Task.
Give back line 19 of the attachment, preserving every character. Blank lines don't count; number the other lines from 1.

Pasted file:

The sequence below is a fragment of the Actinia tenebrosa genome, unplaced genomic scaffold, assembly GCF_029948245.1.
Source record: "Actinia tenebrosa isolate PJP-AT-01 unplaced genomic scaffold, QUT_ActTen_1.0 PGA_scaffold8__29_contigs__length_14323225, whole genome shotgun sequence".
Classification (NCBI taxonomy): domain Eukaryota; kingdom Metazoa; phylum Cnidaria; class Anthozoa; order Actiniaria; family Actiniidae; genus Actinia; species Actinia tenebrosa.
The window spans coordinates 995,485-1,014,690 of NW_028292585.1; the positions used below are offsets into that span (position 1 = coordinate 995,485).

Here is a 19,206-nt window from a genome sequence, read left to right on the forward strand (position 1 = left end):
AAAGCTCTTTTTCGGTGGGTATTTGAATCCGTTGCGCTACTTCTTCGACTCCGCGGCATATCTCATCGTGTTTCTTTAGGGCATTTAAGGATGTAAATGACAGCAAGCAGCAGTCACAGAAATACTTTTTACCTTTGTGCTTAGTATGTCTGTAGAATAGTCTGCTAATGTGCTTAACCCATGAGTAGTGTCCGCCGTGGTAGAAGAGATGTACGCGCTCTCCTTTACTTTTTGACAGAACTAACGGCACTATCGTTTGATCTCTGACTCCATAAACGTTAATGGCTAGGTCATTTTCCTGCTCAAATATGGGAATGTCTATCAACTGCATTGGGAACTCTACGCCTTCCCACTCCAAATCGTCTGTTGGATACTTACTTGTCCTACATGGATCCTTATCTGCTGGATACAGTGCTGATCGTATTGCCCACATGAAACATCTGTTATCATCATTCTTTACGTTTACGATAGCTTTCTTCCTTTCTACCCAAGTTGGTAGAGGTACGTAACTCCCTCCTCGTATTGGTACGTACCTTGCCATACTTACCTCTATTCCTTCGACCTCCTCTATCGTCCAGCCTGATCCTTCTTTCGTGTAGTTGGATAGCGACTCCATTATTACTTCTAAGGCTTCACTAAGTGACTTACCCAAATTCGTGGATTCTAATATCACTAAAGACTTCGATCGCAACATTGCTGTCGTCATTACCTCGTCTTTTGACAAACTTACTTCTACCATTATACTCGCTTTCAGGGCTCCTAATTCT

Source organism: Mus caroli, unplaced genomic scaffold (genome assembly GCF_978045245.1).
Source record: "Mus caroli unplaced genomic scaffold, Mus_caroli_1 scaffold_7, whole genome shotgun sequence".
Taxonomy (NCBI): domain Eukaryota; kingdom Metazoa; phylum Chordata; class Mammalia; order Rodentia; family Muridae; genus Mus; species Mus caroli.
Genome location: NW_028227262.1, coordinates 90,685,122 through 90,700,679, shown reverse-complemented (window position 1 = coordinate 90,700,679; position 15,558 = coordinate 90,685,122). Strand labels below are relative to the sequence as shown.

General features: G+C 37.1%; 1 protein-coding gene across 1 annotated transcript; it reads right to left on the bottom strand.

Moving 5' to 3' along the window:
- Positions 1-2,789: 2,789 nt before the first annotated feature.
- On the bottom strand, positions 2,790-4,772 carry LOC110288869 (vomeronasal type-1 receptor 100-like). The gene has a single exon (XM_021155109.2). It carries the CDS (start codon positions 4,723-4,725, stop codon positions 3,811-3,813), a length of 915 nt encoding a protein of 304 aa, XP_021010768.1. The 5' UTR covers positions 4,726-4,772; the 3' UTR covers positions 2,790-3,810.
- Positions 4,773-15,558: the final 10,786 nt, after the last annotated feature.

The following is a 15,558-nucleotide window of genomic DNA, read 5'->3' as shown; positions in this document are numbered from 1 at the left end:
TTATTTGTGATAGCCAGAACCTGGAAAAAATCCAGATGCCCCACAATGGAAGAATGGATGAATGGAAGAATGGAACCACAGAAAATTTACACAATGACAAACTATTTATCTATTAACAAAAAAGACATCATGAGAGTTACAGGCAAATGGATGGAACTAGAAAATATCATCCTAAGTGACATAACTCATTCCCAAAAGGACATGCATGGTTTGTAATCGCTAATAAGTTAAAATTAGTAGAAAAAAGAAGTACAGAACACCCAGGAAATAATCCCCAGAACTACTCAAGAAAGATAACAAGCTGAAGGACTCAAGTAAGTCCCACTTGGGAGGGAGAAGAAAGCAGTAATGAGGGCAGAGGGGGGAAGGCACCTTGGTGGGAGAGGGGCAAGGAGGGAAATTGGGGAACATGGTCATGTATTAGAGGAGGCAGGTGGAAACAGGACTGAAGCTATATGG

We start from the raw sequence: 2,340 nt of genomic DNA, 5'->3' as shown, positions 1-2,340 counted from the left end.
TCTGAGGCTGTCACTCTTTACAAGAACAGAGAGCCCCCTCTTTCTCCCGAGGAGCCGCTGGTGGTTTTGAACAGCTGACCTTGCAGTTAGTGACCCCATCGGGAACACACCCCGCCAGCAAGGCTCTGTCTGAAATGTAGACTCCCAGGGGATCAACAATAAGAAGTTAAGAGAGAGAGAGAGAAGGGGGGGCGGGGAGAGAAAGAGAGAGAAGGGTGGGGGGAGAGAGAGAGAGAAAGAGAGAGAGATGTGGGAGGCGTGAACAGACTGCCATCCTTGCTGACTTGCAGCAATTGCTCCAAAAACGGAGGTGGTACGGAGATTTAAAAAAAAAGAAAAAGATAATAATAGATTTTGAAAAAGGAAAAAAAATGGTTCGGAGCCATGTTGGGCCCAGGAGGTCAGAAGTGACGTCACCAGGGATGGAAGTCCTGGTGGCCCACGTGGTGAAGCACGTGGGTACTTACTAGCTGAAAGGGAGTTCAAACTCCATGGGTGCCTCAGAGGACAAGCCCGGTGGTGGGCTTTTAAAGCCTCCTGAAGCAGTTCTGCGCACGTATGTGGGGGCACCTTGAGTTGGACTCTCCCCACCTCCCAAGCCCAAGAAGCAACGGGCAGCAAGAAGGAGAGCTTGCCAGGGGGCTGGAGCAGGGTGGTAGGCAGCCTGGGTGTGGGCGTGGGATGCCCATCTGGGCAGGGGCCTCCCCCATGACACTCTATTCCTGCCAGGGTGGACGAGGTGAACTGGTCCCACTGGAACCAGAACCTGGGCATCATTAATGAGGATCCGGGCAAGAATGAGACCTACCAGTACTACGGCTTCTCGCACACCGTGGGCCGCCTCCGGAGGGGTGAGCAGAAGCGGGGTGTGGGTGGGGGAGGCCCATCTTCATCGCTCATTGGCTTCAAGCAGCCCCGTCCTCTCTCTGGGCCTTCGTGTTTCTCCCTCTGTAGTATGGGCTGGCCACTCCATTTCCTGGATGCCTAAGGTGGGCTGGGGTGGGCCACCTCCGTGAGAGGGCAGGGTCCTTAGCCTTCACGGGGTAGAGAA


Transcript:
TCTGAGGCTGTCACTCTTTACAAGAACAGAGAGCCCCCTCTTTCTCCCGAGGAGCCGCTGGTGGTTTTGAACAGCTGACCTTGCAGTTAGTGACCCCATCGGGAACACACCCCGCCAGCAAGGCTCTGTCTGAAATGTAGACTCCCAGGGGATCAACAATAAGAAGTTAAGAGAGAGAGAGAGAAGGGGGGGCGGGGAGAGAAAGAGAGAGAAGGGTGGGGGGAGAGAGAGAGAGAAAGAGAGAGAGATGTGGGAGGCGTGAACAGACTGCCATCCTTGCTGACTTGCAGCAATTGCTCCAAAAACGGAGGTGGTACGGAGATTTAAAAAAAAAGAAAAAGATAATAATAGATTTTGAAAAAGGAAAAAAAATGGTTCGGAGCCATGTTGGGCCCAGGAGGTCAGAAGTGACGTCACCAGGGATGGAAGTCCTGGTGGCCCACGTGGTGAAGCACGTGGGTACTTACTAGCTGAAAGGGAGTTCAAACTCCATGGGTGCCTCAGAGGACAAGCCCGGTGGTGGGCTTTTAAAGCCTCCTGAAGCAGTTCTGCGCACGTATGTGGGGGCACCTTGAGTTGGACTCTCCCCACCTCCCAAGCCCAAGAAGCAACGGGCAGCAAGAAGGAGAGCTTGCCAGGGGGCTGGAGCAGGGTGGTAGGCAGCCTGGGTGTGGGCGTGGGATGCCCATCTGGGCAGGGGCCTCCCCCATGACACTCTATTCCTGCCAGGGTGGACGAGGTGAACTGGTCCCACTGGAACCAGAACCTGGGCATCATTAATGAGGATCCGGGCAAGAATGAGACCTACCAGTACTACGGCTTCTCGCACACCGTGGGCCGCCTCCGGAGGGGTGAGCAGAAGCGGGGTGTGGGTGGGGGAGGCCCATCTTCATCGCTCATTGGCTTCAAGCAGCCCCGTCCTCTCTCTGGGCCTTCGTGTTTCTCCCTCTGTAGTATGGGCTGGCCACTCCATTTCCTGGATGCCTAAGGTGGGCTGGGGTGGGCCACCTCCGTGAGAGGGCAGGGTCCTTAGCCTTCACGGGGTAGAGAA